The Opioid Crisis: An Interview with State Representative Michael Curcio

March 28, 2018 Olivia Hebner

opioid crisis_ michael curcio

In the third post of this blog series, we sat down with Tennessee State Representative Michael Curcio to discuss the opioid epidemic. Representative Curcio is the Vice Chair of Tennessee’s Criminal Justice Committee (House).

Previously, we gave an overview of the opioid crisis and how data can be used in the opioid litigation cases. For this post, we took a step back to understand more about how the epidemic started in the first place and what steps should be taken from here.

Tennessee State Representative Michael Curcio, R-Dickson, compares the opioid epidemic to a cruise ship, rather than a speed boat. While we would like to quickly right the ship, this massive and widespread problem will take time and persistence to return to the proper course. To make matters worse, the ship has been off course for a very long time.

From his perspective, several reinforcing trends and events have combined to set the conditions for this national crisis. Consequently, no single reform is likely to fix it. Sam Quinones, the author of Dreamland: The True Tale of America’s Opiate Epidemic cites a 1980 letter by Dr. Hershel Jick noting the lack of addiction in patients who were prescribed narcotic painkillers. In the wake of this letter, some pharmaceutical companies used it, perhaps misleadingly, to claim that addictive painkillers were safe. Additionally, in 2001, Joint Commission’s Pain Management Standards added pain as the “fifth vital sign,” which paved the way for a marked increase in legitimate opioid prescriptions. Finally, the criminal sale of black tar heroin from Mexican drug cartels helped fuel the crisis, according to Quinones. All serve as contributing factors toward the opioid epidemic.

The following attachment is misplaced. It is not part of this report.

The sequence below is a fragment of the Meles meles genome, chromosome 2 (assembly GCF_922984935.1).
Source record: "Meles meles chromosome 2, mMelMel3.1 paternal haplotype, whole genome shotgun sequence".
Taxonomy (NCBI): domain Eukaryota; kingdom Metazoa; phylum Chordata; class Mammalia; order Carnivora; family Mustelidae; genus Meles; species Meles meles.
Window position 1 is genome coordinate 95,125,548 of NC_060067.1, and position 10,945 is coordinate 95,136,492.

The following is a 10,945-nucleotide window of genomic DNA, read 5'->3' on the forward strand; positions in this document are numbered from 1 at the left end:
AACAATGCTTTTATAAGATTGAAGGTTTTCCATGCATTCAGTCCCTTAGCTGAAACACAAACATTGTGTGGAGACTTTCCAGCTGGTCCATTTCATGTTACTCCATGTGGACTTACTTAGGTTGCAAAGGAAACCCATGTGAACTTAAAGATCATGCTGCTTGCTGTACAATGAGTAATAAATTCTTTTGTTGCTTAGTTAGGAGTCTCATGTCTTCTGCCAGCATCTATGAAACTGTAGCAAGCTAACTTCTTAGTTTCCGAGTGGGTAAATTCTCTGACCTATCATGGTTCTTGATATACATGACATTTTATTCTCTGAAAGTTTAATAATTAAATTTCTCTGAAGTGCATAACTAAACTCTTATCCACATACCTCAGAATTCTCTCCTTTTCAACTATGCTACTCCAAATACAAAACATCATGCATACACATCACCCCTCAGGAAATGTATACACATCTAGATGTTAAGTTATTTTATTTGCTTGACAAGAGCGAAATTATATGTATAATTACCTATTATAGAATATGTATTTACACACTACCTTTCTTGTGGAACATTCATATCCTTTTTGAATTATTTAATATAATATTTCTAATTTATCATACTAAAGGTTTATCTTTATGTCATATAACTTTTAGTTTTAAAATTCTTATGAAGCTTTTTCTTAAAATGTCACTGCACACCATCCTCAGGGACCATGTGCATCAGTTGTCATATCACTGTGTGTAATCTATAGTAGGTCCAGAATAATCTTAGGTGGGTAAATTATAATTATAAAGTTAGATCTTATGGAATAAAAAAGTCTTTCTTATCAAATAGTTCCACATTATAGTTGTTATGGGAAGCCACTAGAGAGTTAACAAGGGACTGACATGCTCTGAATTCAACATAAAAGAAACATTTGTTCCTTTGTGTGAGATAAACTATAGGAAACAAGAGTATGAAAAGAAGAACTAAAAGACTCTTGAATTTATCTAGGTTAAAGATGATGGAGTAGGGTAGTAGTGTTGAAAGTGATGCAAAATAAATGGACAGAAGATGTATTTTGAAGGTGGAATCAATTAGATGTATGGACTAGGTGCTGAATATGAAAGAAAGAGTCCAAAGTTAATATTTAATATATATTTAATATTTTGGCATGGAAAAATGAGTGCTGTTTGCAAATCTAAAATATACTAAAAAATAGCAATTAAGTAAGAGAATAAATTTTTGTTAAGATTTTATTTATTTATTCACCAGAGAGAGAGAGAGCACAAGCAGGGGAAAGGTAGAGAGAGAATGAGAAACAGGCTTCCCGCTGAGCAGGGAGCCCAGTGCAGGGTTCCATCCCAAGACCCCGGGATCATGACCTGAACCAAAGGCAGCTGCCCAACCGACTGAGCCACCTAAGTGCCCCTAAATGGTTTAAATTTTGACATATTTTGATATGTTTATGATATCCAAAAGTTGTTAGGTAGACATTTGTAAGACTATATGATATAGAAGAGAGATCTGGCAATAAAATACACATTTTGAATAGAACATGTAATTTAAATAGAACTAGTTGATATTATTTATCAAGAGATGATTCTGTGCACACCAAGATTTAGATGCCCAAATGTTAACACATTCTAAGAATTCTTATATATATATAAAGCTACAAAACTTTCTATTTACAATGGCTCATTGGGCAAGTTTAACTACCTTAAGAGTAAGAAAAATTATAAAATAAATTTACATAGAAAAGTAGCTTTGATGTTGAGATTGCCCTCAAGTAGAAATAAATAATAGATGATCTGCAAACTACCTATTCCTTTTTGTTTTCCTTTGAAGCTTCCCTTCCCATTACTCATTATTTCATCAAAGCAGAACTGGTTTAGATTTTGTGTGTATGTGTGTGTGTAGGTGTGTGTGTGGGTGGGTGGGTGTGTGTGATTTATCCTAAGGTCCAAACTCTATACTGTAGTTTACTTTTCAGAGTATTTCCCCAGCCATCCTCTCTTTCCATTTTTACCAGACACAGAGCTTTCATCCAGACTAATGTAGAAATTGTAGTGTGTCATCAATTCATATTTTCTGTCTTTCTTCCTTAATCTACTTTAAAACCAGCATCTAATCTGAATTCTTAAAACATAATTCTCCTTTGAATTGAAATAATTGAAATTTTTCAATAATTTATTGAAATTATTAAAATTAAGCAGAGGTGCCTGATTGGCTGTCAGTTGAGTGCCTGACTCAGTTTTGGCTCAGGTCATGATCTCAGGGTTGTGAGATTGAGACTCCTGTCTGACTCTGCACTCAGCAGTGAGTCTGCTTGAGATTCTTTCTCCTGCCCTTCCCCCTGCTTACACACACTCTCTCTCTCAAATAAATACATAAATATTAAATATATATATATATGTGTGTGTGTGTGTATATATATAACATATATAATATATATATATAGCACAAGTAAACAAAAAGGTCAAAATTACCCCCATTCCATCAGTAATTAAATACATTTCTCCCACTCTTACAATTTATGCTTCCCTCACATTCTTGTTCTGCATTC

“No one started taking opioids to achieve happiness; they are trying to dull their pain, either physical or mental,” Curcio said. As a lawmaker, Rep. Curcio has heard countless stories of unsuspecting individuals who planned to use these medications to treat workplace injuries for a few days and ended up continuing to use them for months or even years.

Considering the many causes, Tennessee views combating the opioid crisis as a three-prong approach:

  • Prevention: How do people encounter these drugs?
  • Treatment: How can we help the people who are already addicted?
  • Law enforcement: How do we crack down on the criminal cartels that are distributing?

As a component of the treatment prong, Rep. Curcio recently filed House Bill 1929, known as the Stopping Addiction & Fostering Excellence (SAFE) Act, which tightens standards for recovery homes, making sure they are providing proper care.

To turn this seemingly insurmountable crisis back on the right course, many reinforcing approaches will be needed.

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